My Apologies, Ma’am

My mom always told me to be kind to everyone, but especially to girls. I was to be equally kind to every single girl I came across because in my mom’s eyes I was never old enough to date.

This was never an issue. I developed crushes, as any fourth or fifth grader does, but kept the opposite sex at bay with the barrier of friendship. Boys are just like men when they are amongst a group of their peers; they insult each other as a way of bonding.

Growing up, my best friends were dumbasses, fatasses, sons of bitches, assholes, and any number of colorful descriptors, and I was the same to them. It didn’t hurt. It was just normal. That’s how I associated with friends.

Because I was young and my mom drilled into my brain that girls were just friends and nothing more, I didn’t see any reason to act differently around girls. I was wise enough to know not to be as crass and vulgar, but naïve enough to keep the sentiments aligned. It wasn’t until one day that I called one of my best girl friends fat did I know there was a major difference in how I was to conduct myself and converse around girls as compared to my own gender.

At that time none of us had cell phones, so this girl and I communicated via email every day after school. My parents also had access to this account.

The day after I insulted this sweet girl, my parents both woke me up together, which had never happened before. They were upset with me and disappointed. The girl had sent an email with the subject line “How Could You?”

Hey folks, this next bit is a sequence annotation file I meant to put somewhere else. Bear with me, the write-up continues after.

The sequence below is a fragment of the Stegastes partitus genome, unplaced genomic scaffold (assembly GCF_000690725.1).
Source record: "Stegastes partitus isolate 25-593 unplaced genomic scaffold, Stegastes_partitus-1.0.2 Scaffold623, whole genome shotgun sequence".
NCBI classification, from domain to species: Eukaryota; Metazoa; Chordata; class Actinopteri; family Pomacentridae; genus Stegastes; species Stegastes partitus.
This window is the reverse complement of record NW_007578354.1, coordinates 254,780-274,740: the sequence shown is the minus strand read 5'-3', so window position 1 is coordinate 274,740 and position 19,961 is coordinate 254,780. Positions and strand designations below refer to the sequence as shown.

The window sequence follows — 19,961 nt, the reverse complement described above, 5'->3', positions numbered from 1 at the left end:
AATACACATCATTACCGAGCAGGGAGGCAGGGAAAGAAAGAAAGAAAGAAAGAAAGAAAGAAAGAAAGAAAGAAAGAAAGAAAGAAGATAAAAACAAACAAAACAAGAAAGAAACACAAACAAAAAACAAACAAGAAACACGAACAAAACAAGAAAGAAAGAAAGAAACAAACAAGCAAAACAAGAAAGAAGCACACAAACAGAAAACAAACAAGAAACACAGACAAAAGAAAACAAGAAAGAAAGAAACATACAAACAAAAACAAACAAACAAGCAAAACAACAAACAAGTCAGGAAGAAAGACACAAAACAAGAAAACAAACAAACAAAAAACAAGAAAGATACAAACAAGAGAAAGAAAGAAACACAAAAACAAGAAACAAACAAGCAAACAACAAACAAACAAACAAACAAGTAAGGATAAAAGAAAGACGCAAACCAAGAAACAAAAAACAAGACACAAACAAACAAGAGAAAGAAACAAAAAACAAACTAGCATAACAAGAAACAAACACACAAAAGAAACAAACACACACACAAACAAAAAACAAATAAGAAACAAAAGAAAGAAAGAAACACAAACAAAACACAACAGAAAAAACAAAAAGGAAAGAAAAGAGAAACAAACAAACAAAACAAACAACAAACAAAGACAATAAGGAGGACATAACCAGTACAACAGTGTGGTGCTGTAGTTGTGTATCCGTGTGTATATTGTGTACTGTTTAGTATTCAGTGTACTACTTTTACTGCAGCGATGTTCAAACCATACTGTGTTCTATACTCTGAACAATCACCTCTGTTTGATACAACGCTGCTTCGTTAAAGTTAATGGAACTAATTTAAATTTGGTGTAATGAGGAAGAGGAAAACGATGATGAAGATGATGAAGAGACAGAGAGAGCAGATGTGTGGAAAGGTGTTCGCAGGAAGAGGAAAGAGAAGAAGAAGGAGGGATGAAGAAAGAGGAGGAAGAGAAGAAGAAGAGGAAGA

I don’t remember exactly what the email said, but I know the gist of it. She was hurt, and I was an asshole. This time it hurt.

I remember the exact words my mom said to me. “You’re going to school today and you’re going to apologize. You’re going to tell her you’re sorry and that you think she’s beautiful and sweet and a great friend and you never meant to hurt her.”

“Yes ma’am,” I responded sleepy-eyed and dejected.

Halfway through the school day I walked up to the girl and said my lines just as I had rehearsed, only it led to something else. There was a stir on the playground because I called her beautiful, and now the word on the jungle gym was that I liked her. That’s a big deal in fourth grade.

This story is relevant because I still do the same thing today. I’ve grown smarter. I don’t talk to my girl friends the same way I do my guy friends, but I still hurt girls. It’s inevitable with me.  But my response to it is the same as it was when I was in fourth grade. “I’m sorry, you’re beautiful, forgive me.”

That’s such a shallow apology, and a habit engrained in me unintentionally from a young age that I must break. It doesn’t even begin to express remorse for what I did. There’s no clear acknowledgement.


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